Motor vehicle crashes (MVC) are the leading cause of death among U.S. teenagers, and distracted driving as a whole is on the rise. The risk of MVCs are higher among 16 to 19 year-olds than among any other age group.
The younger, inexperienced drivers under 20 years-old have the highest proportion of distraction-related fatal crashes. Distractions in driving include use of cell phone for talking and texting, food, beverages, and music.
- The NSC model estimates 21 percent of crashes or 1.2 million crashes in 2013 involve talking on handheld and hands-free cell phones.
- 13 percent of drivers age 18-20 involved in car wrecks admitted to texting or talking on their mobile devices at the time of the crash.
- 77 percent of young adult drivers are very or somewhat confident that they can safely text while driving.
- 55 percent of young adult drivers claim it’s easy to text while they drive.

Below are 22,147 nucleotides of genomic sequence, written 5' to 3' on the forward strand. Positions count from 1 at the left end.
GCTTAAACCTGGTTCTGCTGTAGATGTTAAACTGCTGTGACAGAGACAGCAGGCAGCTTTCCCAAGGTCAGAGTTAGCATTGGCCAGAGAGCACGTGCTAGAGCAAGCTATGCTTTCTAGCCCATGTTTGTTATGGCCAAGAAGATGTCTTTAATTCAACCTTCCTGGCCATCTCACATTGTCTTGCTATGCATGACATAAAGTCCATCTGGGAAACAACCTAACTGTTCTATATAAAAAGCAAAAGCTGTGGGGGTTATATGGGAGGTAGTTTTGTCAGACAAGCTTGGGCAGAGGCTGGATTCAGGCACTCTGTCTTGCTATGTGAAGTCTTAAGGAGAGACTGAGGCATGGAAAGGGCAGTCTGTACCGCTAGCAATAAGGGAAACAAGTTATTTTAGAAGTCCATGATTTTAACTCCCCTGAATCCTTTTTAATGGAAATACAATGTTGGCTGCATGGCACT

- In early 2013, the nation’s four biggest cellphone companies launched their first joint advertising campaign against texting while driving. Verizon Wireless, Sprint and T-Mobile united behind AT&T’s “It Can Wait” advertising campaign, warning their customers against the misuse of their own devices
The most common forms of distraction leading up to a crash by a teen driver:
- Interacting with one or more passengers: 15 percent of crashes
- Cell phone use: 12 percent of crashes
- Looking at something in the vehicle: 10 percent of crashes
- Looking at something outside the vehicle: 9 percent of crashes
- Singing/moving to music: 8 percent of crashes
- Grooming: 6 percent of crashes
- Reaching for an object: 6 percent of crashes